Advanced Search
MyIDEAS: Login to save this article or follow this journal

Proximity and the use of public science by innovative European firms

Contents:

Author Info

  • Anthony Arundel
  • Aldo Geuna

Abstract

We use the results of the policies, appropriation and competitiveness in Europe (PACE) 1993 survey of Europe's largest firms to explore the effect of proximity on knowledge flows from affiliated firms, suppliers, customers, joint ventures, competitors and public research organisations to innovative firms. The focus is on the last. First, we find that public science is among the most important sources of technical knowledge for the innovative activities of Europe's largest industrial firms. Then, after comparing the PACE results with the Community Innovation Survey II (1997) and the Carnegie Mellon Survey (1994), we use the unique information from the PACE survey on the geographic location of knowledge sources and the methods used to access them to develop an econometric analysis of proximity and location. The importance of proximity for sourcing knowledge from public research increases with the quality and output of domestic public research organisations and the importance given to public science by the respondents. It declines with an increase in the firm's R&D expenditure, activity in the North American market and the importance to the firm of codified basic research results. Surprisingly, firms that find informal contacts to be an important method for acquiring public research results are more likely to find proximity less important, even though proximity allows firms to access tacit knowledge. This effect is primarily limited to European countries, suggesting the development of a 'European Research Area'.

Download Info

If you experience problems downloading a file, check if you have the proper application to view it first. In case of further problems read the IDEAS help page. Note that these files are not on the IDEAS site. Please be patient as the files may be large.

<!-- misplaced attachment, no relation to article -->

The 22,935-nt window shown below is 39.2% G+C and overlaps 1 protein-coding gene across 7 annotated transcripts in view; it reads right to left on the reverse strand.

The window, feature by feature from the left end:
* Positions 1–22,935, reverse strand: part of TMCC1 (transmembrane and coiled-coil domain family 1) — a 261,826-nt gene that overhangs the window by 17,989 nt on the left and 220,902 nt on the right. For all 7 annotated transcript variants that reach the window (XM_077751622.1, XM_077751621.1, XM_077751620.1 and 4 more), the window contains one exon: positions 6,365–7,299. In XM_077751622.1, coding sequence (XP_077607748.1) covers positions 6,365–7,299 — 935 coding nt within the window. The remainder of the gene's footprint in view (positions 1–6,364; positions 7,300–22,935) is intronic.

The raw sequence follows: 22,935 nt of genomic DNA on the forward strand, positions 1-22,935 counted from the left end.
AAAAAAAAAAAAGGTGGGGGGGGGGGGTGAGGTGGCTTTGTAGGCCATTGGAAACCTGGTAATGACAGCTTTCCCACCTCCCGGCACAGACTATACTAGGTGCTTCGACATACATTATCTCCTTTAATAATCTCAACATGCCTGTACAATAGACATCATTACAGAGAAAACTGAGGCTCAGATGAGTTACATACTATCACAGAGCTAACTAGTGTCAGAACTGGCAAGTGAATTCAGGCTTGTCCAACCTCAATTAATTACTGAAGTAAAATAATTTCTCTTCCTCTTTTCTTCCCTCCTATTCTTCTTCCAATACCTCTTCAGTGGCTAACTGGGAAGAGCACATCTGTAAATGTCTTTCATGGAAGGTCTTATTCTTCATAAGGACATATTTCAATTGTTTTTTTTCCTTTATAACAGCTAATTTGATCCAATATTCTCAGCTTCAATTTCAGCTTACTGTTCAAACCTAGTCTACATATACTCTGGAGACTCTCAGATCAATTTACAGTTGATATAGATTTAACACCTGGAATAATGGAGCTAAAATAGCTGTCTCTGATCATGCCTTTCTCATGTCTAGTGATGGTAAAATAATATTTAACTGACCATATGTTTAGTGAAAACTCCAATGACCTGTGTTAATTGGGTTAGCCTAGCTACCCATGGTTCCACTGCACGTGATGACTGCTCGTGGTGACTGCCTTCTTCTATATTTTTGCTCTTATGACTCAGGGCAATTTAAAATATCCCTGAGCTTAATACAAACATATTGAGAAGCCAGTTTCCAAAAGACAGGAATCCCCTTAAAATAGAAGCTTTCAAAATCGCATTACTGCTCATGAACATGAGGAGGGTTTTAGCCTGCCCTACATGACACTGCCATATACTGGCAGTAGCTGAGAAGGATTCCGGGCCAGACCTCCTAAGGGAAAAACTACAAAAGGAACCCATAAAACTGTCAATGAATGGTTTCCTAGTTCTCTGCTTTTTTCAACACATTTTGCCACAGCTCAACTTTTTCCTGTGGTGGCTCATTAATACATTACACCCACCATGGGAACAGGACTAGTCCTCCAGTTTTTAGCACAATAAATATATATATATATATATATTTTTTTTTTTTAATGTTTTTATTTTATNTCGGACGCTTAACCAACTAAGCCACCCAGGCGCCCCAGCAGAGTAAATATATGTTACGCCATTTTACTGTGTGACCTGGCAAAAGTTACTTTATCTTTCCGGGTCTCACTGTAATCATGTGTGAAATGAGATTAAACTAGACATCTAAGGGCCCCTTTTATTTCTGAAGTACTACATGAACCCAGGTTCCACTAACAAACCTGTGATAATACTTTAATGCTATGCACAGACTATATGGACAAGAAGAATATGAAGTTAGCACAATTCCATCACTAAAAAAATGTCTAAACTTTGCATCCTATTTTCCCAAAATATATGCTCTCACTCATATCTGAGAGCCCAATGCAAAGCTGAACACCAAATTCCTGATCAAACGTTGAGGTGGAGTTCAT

File URL: http://www.tandfonline.com/doi/abs/10.1080/1043859092000234311
Download Restriction: Access to full text is restricted to subscribers.

As the access to this document is restricted, you may want to look for a different version under "Related research" (further below) or search for a different version of it.

Bibliographic Info

Article provided by Taylor & Francis Journals in its journal Economics of Innovation and New Technology.

Volume (Year): 13 (2004)
Issue (Month): 6 ()
Pages: 559-580

as in new window
Handle: RePEc:taf:ecinnt:v:13:y:2004:i:6:p:559-580

Contact details of provider:
Web page: http://www.tandfonline.com/GEIN20

Order Information:
Web: http://www.tandfonline.com/pricing/journal/GEIN20

Related research

Keywords: Public research; Knowledge flows; Proximity; Innovation;

Other versions of this item:

Find related papers by JEL classification:

References

References listed on IDEAS
Please report citation or reference errors to , or , if you are the registered author of the cited work, log in to your RePEc Author Service profile, click on "citations" and make appropriate adjustments.:
as in new window
  1. Breschi, Stefano & Lissoni, Francesco, 2000. "Knowledge Spillovers And Local Innovation Systems: A Critical Survey," ERSA conference papers ersa00p362, European Regional Science Association.
  2. Beise, Marian & Stahl, Harald, 1998. "Public research and industrial innovations in Germany," ZEW Discussion Papers 98-37, ZEW - Zentrum für Europäische Wirtschaftsforschung / Center for European Economic Research.
  3. Mohnen,Pierre & Hoareau,Cathy, 2002. "What type of enterprise forges close links with universities and government labs? Evidence from CIS2," Research Memorandum 009, Maastricht University, Maastricht Economic Research Institute on Innovation and Technology (MERIT).